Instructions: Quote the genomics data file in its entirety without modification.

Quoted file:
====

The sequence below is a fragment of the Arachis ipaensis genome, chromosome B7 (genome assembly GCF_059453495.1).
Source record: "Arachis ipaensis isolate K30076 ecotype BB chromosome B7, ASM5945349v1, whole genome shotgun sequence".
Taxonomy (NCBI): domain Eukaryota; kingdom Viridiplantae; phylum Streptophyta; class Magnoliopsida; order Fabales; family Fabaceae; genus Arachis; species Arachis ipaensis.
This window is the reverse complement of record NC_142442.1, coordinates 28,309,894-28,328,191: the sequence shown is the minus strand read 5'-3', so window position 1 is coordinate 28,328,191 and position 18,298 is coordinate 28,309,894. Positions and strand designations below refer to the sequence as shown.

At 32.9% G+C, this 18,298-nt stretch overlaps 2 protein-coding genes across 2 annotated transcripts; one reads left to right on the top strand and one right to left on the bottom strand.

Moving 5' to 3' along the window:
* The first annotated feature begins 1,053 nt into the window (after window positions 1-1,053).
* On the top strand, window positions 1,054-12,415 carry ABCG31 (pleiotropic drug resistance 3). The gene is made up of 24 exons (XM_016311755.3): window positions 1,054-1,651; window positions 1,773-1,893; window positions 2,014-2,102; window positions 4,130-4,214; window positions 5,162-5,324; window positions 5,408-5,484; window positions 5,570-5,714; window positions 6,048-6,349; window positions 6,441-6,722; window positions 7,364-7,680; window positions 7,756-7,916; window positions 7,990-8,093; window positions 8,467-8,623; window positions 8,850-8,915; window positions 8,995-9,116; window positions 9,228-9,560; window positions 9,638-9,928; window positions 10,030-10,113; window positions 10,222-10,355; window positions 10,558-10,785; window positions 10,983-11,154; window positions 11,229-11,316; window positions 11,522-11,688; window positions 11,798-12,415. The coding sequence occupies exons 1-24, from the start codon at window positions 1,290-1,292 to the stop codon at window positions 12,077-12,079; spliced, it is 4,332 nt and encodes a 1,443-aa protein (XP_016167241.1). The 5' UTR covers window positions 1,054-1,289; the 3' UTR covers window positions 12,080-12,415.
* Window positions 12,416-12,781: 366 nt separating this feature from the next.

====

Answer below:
The sequence below is a fragment of the Arachis ipaensis genome, chromosome B7 (genome assembly GCF_059453495.1).
Source record: "Arachis ipaensis isolate K30076 ecotype BB chromosome B7, ASM5945349v1, whole genome shotgun sequence".
Taxonomy (NCBI): domain Eukaryota; kingdom Viridiplantae; phylum Streptophyta; class Magnoliopsida; order Fabales; family Fabaceae; genus Arachis; species Arachis ipaensis.
This window is the reverse complement of record NC_142442.1, coordinates 28,309,894-28,328,191: the sequence shown is the minus strand read 5'-3', so window position 1 is coordinate 28,328,191 and position 18,298 is coordinate 28,309,894. Positions and strand designations below refer to the sequence as shown.

At 32.9% G+C, this 18,298-nt stretch overlaps 2 protein-coding genes across 2 annotated transcripts; one reads left to right on the top strand and one right to left on the bottom strand.

Moving 5' to 3' along the window:
* The first annotated feature begins 1,053 nt into the window (after window positions 1-1,053).
* On the top strand, window positions 1,054-12,415 carry ABCG31 (pleiotropic drug resistance 3). The gene is made up of 24 exons (XM_016311755.3): window positions 1,054-1,651; window positions 1,773-1,893; window positions 2,014-2,102; window positions 4,130-4,214; window positions 5,162-5,324; window positions 5,408-5,484; window positions 5,570-5,714; window positions 6,048-6,349; window positions 6,441-6,722; window positions 7,364-7,680; window positions 7,756-7,916; window positions 7,990-8,093; window positions 8,467-8,623; window positions 8,850-8,915; window positions 8,995-9,116; window positions 9,228-9,560; window positions 9,638-9,928; window positions 10,030-10,113; window positions 10,222-10,355; window positions 10,558-10,785; window positions 10,983-11,154; window positions 11,229-11,316; window positions 11,522-11,688; window positions 11,798-12,415. The coding sequence occupies exons 1-24, from the start codon at window positions 1,290-1,292 to the stop codon at window positions 12,077-12,079; spliced, it is 4,332 nt and encodes a 1,443-aa protein (XP_016167241.1). The 5' UTR covers window positions 1,054-1,289; the 3' UTR covers window positions 12,080-12,415.
* Window positions 12,416-12,781: 366 nt separating this feature from the next.